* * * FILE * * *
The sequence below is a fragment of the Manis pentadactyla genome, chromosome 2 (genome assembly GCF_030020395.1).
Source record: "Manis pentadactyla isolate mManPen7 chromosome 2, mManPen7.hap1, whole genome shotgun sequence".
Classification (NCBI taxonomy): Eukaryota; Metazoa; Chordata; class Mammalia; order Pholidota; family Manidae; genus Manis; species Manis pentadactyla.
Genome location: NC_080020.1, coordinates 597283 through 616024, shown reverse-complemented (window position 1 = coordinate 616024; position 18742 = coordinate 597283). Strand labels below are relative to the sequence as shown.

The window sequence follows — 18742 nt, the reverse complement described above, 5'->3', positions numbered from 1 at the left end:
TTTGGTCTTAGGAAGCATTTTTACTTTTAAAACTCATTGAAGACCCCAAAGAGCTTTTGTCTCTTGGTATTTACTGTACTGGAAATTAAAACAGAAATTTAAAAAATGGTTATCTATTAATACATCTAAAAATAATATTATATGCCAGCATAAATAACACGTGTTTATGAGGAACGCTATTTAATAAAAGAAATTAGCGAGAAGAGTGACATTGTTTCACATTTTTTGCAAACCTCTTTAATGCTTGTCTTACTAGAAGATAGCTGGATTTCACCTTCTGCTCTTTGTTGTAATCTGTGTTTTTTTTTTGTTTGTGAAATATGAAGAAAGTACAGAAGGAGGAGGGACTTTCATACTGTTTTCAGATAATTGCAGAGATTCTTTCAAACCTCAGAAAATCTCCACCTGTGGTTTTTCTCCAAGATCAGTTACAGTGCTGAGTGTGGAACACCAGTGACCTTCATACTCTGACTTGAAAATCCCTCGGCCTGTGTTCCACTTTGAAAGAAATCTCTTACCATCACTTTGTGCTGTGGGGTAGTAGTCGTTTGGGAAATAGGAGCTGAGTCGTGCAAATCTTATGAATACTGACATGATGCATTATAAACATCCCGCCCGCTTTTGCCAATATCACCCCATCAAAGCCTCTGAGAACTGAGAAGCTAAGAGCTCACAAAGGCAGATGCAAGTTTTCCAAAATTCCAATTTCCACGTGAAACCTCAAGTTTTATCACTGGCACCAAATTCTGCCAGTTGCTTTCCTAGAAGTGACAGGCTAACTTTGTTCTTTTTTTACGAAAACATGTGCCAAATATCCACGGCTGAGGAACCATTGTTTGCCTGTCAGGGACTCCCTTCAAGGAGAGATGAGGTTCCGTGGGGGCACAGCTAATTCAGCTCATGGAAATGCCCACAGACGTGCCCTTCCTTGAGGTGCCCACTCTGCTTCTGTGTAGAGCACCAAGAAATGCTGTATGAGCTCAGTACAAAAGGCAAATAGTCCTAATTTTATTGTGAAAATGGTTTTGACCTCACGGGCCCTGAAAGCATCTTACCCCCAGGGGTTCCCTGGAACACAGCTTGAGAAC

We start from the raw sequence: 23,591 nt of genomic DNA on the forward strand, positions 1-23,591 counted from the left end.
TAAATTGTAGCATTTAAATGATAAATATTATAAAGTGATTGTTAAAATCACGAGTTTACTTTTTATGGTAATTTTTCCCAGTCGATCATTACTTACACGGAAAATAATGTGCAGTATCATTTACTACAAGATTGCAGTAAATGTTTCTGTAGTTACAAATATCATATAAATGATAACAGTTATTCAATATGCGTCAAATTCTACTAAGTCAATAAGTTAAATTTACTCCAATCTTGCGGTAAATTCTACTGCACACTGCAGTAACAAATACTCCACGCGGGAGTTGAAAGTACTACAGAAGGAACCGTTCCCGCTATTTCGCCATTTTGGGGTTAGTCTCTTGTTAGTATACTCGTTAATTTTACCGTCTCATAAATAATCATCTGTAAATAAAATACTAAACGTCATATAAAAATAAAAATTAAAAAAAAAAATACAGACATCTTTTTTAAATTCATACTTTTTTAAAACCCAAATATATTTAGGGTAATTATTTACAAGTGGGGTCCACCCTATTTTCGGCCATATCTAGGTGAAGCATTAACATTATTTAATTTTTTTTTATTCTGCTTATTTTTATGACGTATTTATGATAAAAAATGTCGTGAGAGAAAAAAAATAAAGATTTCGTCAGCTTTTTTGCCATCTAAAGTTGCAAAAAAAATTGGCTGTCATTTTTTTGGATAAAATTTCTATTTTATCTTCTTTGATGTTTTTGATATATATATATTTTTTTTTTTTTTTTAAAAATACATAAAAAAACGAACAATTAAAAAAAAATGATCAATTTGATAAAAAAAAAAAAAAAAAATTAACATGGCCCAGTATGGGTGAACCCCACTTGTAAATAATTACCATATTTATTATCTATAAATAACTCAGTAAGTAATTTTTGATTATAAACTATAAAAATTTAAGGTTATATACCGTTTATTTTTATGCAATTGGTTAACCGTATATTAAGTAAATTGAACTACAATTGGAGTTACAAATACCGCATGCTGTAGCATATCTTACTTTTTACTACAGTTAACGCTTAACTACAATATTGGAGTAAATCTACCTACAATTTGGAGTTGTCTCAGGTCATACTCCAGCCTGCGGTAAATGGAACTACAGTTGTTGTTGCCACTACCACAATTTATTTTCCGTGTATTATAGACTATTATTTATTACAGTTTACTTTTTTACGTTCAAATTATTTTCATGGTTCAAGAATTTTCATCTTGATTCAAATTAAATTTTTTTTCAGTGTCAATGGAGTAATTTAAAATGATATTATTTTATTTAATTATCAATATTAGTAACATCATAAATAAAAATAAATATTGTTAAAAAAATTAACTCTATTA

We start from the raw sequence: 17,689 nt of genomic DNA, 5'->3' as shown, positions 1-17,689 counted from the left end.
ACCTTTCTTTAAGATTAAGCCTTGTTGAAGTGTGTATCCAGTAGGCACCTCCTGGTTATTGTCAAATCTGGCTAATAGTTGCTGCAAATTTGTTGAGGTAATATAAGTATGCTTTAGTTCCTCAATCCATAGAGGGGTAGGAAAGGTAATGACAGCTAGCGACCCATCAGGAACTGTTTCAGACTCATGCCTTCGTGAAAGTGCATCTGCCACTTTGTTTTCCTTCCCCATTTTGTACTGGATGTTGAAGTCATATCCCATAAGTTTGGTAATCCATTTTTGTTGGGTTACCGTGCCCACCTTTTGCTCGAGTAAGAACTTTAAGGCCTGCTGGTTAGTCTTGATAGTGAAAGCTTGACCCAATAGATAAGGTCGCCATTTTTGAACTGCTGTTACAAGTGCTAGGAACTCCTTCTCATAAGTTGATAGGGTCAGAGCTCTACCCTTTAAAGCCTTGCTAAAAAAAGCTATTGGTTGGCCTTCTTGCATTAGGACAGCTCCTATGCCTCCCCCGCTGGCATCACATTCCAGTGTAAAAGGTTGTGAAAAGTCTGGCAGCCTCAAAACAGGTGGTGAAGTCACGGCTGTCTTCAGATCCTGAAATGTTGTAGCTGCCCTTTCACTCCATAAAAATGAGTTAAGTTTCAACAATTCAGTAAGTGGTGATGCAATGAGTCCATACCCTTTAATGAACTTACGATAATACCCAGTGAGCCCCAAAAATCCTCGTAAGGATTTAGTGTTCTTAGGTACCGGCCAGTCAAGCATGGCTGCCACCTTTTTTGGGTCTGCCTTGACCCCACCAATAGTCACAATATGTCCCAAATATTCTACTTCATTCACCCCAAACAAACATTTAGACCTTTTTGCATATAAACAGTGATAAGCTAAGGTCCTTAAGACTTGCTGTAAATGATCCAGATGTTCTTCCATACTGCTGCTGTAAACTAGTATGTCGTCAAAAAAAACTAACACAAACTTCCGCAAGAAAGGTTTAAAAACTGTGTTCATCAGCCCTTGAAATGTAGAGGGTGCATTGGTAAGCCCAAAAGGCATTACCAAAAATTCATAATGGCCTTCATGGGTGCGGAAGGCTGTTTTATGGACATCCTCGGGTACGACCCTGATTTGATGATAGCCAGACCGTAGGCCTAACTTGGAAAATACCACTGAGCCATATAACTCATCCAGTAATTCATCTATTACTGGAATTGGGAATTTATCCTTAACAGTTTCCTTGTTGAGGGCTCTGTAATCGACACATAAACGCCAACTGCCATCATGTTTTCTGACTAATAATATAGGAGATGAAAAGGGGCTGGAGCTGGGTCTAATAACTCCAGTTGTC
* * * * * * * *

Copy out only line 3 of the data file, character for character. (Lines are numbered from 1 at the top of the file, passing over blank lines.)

Classification (NCBI taxonomy): Eukaryota; Metazoa; Chordata; class Mammalia; order Pholidota; family Manidae; genus Manis; species Manis pentadactyla.